For more than a century, the practice of medicine has largely been population-based. That is, the diagnosis and treatment of particular diseases and their symptoms are based largely upon what doctors have learned from dealing with similar conditions in the past. It’s why they know to prescribe antibiotics for strep throat, for instance, or to use beta blockers to help with high blood pressure. In the majority of cases, these treatments are effective, and widely accepted by the medical community.
For more complex conditions the answers aren’t always that simple. A variety of individual genetic, environmental, and clinical factors can influence a disease, from how it presents to how it progresses to how it responds to treatment. More than a decade ago, researchers from the Human Genome Project, a joint study by the U.S. Department of Energy and the National Institutes of Health, revealed that the typical human genome contains as many as 23,000 different genes. The idea behind this research was to determine the specific genes that cause disease, but the researchers concluded that in most cases, it’s actually a number of different genes interacting that determine an individual’s propensity for disease and response to treatment.
These discoveries have had the effect of increasing interest in and speeding the progress of personalized medicine. But what exactly is personalized medicine? And why isn’t it in the mainstream yet? It’s coming, thanks to leaders in the field of biomedical engineering (and other experts gaining experience through online programs in systems engineering and related disciplines), who are shaping the future of medicine and making it possible for patients to receive personalized, effective treatments.
The Benefits of Personalized Medicine
The potential benefits of personalized medicine based on your own individual genetic makeup are myriad, from faster, more effective treatments to reduced costs. By focusing on individual genetics, healthcare providers can focus on the prevention and prediction of disease, stopping the progression of certain conditions before they even start. For those patients who do become sick, personalized medicine allows them to make more information decisions about their care, choose the treatments that will be most effective, and potentially avoid harmful or negative side effects. And finally, by choosing treatments based on the knowledge of what will be most effective, providers can save both time and money; no longer will they devote resources to ineffective treatments, and instead can develop plans that will work more quickly and effectively.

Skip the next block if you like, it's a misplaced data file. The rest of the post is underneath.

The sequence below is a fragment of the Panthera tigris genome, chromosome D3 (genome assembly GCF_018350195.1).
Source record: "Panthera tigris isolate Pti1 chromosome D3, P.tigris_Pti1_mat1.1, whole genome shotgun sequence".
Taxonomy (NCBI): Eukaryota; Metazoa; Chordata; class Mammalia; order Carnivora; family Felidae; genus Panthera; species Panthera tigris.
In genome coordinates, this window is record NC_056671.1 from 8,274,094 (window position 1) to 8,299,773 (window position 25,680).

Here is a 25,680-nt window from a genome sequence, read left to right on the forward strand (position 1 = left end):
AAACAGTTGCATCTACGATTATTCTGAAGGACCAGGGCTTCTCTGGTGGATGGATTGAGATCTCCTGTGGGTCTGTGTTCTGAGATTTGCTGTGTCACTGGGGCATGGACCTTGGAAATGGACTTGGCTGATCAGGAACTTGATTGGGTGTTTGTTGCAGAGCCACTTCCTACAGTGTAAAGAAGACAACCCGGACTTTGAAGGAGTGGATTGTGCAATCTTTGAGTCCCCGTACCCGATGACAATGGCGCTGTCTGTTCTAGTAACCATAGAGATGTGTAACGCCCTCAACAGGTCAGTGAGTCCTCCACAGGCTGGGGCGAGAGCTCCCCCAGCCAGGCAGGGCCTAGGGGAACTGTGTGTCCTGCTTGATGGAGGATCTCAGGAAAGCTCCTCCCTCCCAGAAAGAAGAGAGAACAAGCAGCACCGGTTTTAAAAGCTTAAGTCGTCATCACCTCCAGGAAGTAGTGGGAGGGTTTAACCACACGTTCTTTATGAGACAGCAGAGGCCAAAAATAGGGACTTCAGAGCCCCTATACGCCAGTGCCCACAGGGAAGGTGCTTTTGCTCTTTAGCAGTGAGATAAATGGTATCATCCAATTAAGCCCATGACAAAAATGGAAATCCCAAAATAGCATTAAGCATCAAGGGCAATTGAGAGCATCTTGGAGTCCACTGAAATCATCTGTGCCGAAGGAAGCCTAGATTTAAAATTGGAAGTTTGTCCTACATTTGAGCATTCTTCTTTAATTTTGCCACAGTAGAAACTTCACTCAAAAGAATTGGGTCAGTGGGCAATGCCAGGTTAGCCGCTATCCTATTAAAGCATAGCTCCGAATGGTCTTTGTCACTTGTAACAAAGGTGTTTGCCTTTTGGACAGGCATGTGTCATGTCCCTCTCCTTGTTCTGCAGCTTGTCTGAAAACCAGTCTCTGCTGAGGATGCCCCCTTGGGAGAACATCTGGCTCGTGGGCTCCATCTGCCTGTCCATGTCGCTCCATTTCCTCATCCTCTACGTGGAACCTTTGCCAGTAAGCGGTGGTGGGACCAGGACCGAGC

Biomedical engineering experts view the idea of personalized medicine as actually being a return to the model of healthcare that was common in the late 19th century. During that time, medicine was highly personalized, with every patient treated based on his or her unique set of symptoms and circumstances. Unfortunately, treatments at that time were also typically not very effective. Since then, medicine has advanced and become significantly more effective, but the concepts of population based medicine and standards have effectively de-personalized healthcare. Modern medicine is largely a “one-size-fits-all” approach, with doctors following similar protocols for most patients.
Biomedical engineers are working to move the pendulum in the other direction, drawing on the research from the Human Genome project and other advances. For instance, one study is looking at the possibility of using “event markers” on medications. When a patient takes a medication, these markers will send data to a monitor worn by the patient; for example, the patient’s heart rate or the amount of oxygen in the blood. That data is then transmitted to an app on the patient’s phone and automatically uploaded to the provider, who can then use the information to make adjustments to the treatment and learn more about the patient’s overall condition.
This is only one example of how biomedical engineering is changing the future of personalized medicine. Other projects include the development of targeted antibiotics and stem cell therapies, all designed to bring both organic and synthetic biology together to improve care, making it easier for providers to not only diagnose illness, but also treat it. When combined with known information about the patient’s genetic makeup, the potential for treating and curing disease is limitless.
Of course, these projects require a great deal of time and money to research and perfect, and it’s likely to be several years before we can simply swallow a pill to determine a diagnosis, and take a medication created specifically for our individual genetic makeup. It’s happening though, and there’s no doubt that as time goes on, personalized medicine is going to be the model of healthcare.